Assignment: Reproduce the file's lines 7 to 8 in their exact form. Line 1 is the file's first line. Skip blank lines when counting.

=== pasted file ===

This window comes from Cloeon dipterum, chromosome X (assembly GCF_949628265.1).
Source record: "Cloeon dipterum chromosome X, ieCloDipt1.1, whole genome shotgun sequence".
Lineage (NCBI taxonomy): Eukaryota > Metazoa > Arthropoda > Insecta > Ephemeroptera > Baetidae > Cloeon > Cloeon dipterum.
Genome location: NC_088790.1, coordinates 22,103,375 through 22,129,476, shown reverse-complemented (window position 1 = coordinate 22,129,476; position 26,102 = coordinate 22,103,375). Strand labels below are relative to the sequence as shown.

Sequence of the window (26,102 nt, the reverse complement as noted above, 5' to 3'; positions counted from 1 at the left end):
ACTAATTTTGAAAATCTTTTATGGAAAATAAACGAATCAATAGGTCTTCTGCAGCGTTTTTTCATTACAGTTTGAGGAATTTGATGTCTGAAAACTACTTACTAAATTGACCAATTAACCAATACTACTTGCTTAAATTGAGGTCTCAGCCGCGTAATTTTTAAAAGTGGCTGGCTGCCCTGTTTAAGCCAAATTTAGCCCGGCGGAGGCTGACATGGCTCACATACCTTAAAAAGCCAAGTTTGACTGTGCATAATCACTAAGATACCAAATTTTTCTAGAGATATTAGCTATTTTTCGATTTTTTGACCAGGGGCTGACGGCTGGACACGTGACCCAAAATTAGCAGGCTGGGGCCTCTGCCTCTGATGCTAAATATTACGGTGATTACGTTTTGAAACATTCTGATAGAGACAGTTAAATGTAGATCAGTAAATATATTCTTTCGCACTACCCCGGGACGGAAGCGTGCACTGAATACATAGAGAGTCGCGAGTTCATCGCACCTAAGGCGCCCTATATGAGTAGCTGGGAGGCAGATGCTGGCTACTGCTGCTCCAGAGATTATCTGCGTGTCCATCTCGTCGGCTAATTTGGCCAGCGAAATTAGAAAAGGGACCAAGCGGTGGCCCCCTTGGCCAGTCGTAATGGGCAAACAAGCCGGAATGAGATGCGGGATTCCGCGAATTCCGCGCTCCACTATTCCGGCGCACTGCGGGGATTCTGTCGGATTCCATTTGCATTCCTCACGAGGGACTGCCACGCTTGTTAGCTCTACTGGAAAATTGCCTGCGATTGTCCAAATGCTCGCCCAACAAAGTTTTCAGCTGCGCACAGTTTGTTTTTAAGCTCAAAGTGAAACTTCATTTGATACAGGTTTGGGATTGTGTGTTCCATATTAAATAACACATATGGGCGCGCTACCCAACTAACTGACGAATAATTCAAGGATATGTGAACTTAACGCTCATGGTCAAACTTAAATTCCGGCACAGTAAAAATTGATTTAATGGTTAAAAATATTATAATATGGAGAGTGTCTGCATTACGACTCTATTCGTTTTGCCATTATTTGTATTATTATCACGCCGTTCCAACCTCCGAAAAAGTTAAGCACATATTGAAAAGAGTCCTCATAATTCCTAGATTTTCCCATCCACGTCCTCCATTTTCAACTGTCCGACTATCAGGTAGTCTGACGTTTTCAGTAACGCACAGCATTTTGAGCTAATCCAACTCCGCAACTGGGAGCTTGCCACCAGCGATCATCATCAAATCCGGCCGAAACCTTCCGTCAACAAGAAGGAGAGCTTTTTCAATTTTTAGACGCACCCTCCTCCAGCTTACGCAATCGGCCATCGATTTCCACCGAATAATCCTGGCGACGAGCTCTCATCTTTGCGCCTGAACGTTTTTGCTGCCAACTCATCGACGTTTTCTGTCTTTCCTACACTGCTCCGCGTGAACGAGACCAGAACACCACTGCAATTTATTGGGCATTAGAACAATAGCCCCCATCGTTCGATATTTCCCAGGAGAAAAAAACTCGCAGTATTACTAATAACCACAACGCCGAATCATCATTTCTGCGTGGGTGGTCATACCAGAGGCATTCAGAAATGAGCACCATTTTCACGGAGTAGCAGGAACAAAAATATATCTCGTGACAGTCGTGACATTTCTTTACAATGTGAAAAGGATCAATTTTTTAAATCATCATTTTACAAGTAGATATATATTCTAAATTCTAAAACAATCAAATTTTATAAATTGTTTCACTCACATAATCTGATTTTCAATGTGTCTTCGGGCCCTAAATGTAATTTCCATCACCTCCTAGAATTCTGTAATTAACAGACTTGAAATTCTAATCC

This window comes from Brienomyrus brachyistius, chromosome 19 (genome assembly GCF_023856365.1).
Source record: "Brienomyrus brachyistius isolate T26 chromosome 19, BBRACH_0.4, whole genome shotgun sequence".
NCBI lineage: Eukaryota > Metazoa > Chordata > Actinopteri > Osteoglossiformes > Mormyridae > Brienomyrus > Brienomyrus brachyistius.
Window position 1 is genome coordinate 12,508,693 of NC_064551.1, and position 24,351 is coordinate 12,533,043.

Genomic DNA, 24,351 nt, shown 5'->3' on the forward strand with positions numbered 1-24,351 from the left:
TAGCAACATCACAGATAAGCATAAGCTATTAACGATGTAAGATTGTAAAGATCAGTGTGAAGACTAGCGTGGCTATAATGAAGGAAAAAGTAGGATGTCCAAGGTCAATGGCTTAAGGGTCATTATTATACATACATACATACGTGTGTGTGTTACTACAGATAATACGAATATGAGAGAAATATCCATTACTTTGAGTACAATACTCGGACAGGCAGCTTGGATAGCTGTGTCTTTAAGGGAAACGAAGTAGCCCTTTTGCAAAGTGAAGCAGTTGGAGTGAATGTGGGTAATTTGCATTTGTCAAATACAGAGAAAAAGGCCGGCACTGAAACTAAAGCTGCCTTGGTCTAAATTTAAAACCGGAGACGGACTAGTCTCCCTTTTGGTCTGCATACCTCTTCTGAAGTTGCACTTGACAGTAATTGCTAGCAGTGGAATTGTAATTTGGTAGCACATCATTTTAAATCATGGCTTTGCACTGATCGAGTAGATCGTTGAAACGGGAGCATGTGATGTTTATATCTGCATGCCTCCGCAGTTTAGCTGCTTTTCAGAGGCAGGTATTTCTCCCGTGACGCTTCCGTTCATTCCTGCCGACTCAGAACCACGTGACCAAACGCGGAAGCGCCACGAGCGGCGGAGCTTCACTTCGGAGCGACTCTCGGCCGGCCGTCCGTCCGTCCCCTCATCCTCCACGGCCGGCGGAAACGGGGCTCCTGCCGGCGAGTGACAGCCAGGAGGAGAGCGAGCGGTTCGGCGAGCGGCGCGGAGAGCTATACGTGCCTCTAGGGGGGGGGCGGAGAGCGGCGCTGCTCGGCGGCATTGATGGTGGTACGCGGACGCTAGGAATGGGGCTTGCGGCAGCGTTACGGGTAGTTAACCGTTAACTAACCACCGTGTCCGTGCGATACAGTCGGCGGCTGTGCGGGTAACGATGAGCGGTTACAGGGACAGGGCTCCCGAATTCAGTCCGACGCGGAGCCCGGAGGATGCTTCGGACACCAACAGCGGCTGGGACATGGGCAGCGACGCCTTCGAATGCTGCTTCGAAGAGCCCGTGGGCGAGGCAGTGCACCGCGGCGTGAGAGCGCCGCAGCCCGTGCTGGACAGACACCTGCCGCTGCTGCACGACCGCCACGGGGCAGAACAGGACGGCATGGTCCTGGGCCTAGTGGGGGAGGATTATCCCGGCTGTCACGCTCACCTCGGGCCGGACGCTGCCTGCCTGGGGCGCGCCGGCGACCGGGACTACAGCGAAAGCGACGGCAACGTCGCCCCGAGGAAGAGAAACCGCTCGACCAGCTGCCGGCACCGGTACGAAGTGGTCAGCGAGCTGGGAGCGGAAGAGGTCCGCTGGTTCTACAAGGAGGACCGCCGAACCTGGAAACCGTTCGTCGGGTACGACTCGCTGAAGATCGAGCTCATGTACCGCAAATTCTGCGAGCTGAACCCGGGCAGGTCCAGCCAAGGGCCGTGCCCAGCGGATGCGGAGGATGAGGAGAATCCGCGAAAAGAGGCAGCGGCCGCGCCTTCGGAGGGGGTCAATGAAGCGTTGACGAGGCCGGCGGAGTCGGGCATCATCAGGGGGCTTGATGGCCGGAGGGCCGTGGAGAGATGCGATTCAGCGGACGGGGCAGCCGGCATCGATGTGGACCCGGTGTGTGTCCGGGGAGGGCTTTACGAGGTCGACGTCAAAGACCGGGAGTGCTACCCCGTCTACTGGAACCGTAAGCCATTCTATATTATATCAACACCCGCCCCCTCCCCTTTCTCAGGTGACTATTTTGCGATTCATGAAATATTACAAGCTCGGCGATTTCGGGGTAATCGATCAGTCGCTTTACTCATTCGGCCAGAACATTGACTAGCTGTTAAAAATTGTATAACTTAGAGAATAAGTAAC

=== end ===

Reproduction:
This window comes from Brienomyrus brachyistius, chromosome 19 (genome assembly GCF_023856365.1).
Source record: "Brienomyrus brachyistius isolate T26 chromosome 19, BBRACH_0.4, whole genome shotgun sequence".